Senior investment bankers and traders aren’t the only ones feeling the heat at HSBC in Hong Kong as the bank tries to keep a lid on costs. Some recently hired graduates at the bank say their HSBC jobs haven’t quite lived up to expectations so far.
HSBC has reportedly started a cost review that could lead to mid-year job cuts, particularly in the Global Banking and Markets (GBM) division. Chief Executive Officer John Flint rebuked senior executives in Hong Kong last month for not achieving revenue and cost targets, according to Bloomberg. Markets revenues at the Asia-focused bank, for example, fell 7% in 2018, partly because of weak fourth quarter equities trading in Hong Kong.
But while the potential redundancies are likely to mainly affect senior staff, juniors at HSBC in Hong Kong say travel and hiring restrictions at the bank are now visible even to them.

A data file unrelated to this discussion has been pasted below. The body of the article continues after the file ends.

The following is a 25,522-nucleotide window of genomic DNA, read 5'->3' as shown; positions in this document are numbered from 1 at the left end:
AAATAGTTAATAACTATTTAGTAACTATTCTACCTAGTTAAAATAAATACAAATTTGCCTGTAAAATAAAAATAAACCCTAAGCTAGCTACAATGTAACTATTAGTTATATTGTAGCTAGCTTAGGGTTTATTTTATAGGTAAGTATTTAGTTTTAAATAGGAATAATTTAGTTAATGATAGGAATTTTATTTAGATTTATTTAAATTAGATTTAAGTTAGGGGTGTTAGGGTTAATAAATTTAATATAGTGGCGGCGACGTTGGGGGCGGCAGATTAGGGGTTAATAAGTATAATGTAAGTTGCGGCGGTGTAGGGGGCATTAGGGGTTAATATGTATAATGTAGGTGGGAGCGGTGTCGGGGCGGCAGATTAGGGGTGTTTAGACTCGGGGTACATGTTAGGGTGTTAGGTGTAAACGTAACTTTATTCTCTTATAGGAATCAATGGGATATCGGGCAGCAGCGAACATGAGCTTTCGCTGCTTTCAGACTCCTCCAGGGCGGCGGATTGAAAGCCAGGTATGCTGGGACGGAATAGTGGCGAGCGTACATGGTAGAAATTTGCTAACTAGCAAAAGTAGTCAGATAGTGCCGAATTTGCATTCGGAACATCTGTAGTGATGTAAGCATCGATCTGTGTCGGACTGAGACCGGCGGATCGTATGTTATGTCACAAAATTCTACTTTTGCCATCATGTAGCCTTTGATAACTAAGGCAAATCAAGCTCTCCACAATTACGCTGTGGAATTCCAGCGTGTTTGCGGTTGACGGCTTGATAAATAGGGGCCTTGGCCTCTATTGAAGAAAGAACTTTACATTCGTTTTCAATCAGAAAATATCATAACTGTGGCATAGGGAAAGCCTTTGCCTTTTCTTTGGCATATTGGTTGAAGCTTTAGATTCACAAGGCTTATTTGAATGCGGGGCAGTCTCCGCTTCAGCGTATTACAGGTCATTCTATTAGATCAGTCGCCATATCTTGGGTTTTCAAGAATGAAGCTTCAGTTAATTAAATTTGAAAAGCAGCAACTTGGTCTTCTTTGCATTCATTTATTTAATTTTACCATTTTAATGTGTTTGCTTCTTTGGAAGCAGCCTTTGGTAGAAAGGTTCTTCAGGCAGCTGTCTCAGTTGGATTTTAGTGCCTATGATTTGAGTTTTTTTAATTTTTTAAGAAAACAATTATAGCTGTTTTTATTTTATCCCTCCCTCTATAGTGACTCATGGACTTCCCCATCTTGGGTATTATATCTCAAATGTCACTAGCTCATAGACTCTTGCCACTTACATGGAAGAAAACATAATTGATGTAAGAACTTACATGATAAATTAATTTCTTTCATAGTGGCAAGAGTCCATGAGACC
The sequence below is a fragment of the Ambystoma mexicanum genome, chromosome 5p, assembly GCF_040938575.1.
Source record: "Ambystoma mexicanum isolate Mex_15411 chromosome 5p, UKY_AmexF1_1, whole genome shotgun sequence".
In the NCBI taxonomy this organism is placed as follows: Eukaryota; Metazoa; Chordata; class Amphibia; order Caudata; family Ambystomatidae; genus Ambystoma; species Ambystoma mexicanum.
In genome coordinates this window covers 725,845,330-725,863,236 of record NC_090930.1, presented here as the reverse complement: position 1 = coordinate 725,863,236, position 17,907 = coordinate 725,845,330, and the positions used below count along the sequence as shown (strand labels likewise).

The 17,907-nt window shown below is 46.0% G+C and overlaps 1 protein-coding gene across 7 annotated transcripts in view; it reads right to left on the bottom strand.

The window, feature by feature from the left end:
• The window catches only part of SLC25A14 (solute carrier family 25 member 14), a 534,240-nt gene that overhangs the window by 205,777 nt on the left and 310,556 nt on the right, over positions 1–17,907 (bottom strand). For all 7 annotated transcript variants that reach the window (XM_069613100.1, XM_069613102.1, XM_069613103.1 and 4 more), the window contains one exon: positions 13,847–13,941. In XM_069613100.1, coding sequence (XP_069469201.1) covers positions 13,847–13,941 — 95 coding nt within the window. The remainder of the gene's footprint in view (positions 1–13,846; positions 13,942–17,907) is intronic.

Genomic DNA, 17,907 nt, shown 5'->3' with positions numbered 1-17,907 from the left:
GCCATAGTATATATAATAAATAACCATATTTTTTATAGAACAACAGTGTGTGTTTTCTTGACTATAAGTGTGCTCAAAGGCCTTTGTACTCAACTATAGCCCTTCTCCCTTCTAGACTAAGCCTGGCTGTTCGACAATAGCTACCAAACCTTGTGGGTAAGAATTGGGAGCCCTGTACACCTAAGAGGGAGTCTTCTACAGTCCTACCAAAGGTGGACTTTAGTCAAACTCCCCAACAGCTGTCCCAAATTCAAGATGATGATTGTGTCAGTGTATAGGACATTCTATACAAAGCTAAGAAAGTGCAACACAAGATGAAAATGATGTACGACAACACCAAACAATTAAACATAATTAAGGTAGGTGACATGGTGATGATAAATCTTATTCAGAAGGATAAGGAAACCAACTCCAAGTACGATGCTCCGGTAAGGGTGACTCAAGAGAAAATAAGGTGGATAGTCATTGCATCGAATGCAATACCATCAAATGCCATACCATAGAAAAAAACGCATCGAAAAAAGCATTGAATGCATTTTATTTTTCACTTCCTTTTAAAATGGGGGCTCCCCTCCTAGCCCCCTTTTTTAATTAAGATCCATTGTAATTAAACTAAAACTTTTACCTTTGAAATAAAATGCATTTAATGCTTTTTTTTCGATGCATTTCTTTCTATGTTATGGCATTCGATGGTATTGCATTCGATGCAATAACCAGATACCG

A Hong Kong-based HSBC analyst says he’s also worried about the root of the problem – the bank’s deal flow. HSBC didn’t make the top-10 banks for Q1 APAC (ex-Japan) revenue in either M&A or ECM (although it did place sixth in DCM), according to Dealogic data.
A GBM associate, who joined HSBC in Hong Kong in 2015, says that there’s not enough going on work-wise for her and that she wants to move to a busier, more exciting investment bank. She adds, however, that HSBC still has a decent platform.
HSBC already has a reputation for not working its juniors as hard as US banks in Hong Kong do. Writing on this website last year – when Asian markets were more buoyant – one young HSBC banker described its culture as “nice” and “soft”, and said her working hours were fairly reasonable. Now, it seems, juniors at HSBC wouldn’t mind putting in some extra hours.
HSBC has not replied to a request to comment on this article. The bank posts its first quater results on Friday.
Image credit: danielvfung, Getty
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